Two scientists in India have produced a tiny voltage in a small electrical
circuit by blowing gas across a mat of carbon nanotubes and doped semiconductors.
This result arises from two physical effects.
First, in the Bernoulli effect, gas rushing past a surface produces
pressure differences along streamlines, which in turn can produce a
temperature gradient along a material sample.
Second, in the Seebeck effect, a temperature gradient (the far ends
of the material being at different temperatures) can generate a voltage
difference across the sample.
In the experiment of Professor Ajay.K. Sood and his graduate student
Shankar Ghosh at the Indian Institute of Science (Bangalore) gas is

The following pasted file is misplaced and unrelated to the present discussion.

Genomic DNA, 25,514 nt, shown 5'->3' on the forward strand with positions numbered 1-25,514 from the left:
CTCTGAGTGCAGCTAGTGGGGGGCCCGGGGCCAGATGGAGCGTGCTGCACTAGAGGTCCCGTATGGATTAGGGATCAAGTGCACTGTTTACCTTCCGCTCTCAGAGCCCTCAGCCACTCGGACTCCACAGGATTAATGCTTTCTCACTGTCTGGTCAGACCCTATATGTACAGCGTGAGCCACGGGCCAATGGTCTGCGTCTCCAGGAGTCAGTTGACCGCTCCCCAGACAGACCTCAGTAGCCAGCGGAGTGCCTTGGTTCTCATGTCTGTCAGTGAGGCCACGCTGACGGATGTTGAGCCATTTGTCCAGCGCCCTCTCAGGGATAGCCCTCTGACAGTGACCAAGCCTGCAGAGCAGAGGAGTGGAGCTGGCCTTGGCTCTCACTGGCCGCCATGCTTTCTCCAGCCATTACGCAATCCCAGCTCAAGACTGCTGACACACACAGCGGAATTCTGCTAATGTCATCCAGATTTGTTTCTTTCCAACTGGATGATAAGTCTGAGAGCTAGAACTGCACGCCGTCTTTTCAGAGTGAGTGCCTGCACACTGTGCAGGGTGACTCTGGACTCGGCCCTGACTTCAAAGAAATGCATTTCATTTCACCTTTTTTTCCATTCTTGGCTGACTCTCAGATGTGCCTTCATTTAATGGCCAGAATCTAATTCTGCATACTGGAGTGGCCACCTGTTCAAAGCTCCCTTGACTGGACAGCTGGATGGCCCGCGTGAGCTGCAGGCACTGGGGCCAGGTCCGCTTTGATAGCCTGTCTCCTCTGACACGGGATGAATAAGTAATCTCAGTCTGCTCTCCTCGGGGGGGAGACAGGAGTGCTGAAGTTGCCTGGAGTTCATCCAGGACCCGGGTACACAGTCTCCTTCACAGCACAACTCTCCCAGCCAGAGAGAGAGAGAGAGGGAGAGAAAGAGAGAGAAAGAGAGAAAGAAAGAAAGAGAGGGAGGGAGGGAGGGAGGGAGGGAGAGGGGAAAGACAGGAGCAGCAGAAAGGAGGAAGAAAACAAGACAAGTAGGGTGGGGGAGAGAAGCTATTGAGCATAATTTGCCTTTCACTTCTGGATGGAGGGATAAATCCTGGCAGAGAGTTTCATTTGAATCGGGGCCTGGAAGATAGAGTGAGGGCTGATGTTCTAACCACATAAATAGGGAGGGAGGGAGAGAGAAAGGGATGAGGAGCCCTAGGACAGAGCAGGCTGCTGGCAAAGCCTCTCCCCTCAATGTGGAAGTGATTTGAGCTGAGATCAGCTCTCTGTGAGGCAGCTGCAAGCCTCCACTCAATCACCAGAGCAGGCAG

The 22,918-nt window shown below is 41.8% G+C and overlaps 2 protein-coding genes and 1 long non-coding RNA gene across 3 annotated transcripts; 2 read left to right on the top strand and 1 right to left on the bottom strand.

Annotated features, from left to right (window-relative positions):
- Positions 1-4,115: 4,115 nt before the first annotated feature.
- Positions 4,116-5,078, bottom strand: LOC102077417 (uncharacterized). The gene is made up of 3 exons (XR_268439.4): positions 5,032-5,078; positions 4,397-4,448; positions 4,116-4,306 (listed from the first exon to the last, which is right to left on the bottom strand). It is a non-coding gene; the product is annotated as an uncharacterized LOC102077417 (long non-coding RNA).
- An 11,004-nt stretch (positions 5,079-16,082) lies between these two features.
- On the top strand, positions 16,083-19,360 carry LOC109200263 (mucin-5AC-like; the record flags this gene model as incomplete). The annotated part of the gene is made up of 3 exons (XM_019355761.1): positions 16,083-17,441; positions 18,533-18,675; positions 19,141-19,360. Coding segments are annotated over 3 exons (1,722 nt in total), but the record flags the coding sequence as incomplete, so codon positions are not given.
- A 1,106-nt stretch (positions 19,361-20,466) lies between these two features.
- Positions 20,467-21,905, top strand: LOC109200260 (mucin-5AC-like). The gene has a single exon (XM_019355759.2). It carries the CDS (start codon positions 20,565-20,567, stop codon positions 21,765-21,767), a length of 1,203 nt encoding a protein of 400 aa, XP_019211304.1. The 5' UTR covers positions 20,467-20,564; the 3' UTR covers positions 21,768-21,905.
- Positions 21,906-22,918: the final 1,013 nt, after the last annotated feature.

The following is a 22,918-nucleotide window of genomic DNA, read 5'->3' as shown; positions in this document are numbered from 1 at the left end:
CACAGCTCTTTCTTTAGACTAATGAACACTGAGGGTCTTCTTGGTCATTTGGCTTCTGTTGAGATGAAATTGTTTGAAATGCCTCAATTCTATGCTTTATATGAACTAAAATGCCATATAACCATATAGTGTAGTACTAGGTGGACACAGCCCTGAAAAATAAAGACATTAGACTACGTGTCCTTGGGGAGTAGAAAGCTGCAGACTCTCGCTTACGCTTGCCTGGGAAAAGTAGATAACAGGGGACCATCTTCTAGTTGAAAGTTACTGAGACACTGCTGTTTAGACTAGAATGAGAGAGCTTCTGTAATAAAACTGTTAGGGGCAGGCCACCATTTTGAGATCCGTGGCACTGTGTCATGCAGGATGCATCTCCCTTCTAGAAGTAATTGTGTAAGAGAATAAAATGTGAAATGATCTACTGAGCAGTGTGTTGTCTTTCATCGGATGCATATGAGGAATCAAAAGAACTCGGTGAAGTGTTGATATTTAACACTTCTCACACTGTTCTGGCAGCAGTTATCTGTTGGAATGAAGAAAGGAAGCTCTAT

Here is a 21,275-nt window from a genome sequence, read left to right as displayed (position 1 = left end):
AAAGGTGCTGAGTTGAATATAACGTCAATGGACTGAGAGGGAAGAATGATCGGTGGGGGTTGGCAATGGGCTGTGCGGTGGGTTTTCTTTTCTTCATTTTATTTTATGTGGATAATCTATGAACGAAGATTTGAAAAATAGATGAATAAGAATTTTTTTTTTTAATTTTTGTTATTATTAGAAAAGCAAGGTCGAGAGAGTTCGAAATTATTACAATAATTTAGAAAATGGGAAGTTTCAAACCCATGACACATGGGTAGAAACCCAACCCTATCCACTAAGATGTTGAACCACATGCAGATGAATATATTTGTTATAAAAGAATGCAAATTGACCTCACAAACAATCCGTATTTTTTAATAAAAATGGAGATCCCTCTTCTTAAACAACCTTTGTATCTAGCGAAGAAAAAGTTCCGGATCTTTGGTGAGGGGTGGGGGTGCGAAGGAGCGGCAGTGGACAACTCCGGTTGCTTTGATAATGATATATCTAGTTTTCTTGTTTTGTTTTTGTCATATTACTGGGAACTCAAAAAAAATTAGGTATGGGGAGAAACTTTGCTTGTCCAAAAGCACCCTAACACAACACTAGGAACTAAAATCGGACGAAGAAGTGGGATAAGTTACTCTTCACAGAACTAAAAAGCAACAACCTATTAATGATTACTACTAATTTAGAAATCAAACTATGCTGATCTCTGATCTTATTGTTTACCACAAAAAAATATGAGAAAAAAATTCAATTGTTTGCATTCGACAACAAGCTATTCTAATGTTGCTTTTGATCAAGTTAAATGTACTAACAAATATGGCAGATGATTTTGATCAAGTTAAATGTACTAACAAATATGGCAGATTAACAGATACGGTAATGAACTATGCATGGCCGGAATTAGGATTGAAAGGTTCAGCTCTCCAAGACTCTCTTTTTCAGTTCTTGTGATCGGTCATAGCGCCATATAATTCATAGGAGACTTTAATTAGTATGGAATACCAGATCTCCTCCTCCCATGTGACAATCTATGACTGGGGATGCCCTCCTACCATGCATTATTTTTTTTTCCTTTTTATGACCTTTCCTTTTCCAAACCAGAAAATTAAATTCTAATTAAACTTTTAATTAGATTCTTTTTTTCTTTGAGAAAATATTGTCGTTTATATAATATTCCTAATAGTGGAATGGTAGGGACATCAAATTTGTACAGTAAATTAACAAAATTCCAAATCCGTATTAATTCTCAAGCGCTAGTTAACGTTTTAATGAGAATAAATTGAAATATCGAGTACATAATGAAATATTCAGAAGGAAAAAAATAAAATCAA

blown over a mat of carbon nanotubes as well as doped silicon and germanium.
With a small sliver of germanium as a sample, a voltage difference of
650 micro-volts was generated. The power flow amounted to 43 nano-watts.
This doesn't sound like much power, and the researchers have not yet
determined whether the effect could be scaled up (a no-moving-parts
carbon nanotube/doped-semiconductor generator of electricity), but one
definite near-term application would be in a new type of gas flow velocity
sensor for research in problems of turbulence or aerodynamics.
Compressed air was used to produce the tiny amount of electricity,
but even human breath blown at the inclined sample produced a measurable
result of several micro-volts. (Sood
and Ghosh, Physical Review Letters, 20 August 2004; firstname.lastname@example.org,